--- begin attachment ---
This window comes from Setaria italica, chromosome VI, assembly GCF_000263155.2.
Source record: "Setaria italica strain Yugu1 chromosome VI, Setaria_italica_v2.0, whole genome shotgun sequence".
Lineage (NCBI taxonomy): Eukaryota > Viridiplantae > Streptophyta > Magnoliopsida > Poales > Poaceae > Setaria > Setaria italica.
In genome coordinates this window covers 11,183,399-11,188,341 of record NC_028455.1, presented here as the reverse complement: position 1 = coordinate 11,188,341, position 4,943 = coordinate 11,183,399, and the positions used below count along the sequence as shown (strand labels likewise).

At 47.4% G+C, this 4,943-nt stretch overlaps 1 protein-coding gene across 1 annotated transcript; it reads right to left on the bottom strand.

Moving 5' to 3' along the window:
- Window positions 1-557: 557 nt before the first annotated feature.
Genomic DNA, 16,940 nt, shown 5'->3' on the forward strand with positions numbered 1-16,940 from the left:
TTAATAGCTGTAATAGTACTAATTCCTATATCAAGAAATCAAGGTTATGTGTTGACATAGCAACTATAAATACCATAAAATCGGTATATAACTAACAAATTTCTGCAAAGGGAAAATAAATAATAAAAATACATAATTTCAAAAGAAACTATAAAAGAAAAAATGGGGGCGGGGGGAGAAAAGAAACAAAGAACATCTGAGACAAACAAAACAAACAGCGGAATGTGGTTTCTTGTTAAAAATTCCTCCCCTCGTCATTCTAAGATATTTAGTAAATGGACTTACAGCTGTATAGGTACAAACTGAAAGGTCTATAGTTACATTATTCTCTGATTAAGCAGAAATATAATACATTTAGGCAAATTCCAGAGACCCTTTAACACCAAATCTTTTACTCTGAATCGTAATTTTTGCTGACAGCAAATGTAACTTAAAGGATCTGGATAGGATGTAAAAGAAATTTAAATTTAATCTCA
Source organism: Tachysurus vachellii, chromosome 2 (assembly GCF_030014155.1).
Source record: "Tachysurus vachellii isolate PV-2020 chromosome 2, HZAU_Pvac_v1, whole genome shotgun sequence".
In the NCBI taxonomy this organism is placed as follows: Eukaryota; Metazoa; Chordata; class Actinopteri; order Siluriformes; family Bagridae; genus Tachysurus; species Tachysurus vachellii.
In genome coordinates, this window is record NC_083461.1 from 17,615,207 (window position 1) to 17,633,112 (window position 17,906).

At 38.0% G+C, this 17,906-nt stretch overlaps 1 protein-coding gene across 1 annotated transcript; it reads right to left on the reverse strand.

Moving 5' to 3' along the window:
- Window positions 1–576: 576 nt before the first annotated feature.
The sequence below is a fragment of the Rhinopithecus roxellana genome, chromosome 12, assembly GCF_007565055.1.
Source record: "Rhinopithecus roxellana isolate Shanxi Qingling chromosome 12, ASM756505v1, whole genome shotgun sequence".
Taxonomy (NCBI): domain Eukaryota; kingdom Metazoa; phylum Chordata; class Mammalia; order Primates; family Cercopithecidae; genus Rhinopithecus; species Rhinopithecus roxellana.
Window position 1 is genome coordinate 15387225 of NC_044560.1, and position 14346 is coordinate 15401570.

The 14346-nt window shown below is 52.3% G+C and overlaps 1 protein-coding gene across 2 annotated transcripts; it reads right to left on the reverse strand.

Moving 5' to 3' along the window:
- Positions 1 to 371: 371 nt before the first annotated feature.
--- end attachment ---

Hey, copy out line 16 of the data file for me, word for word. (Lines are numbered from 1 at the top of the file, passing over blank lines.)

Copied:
- Window positions 1–576: 576 nt before the first annotated feature.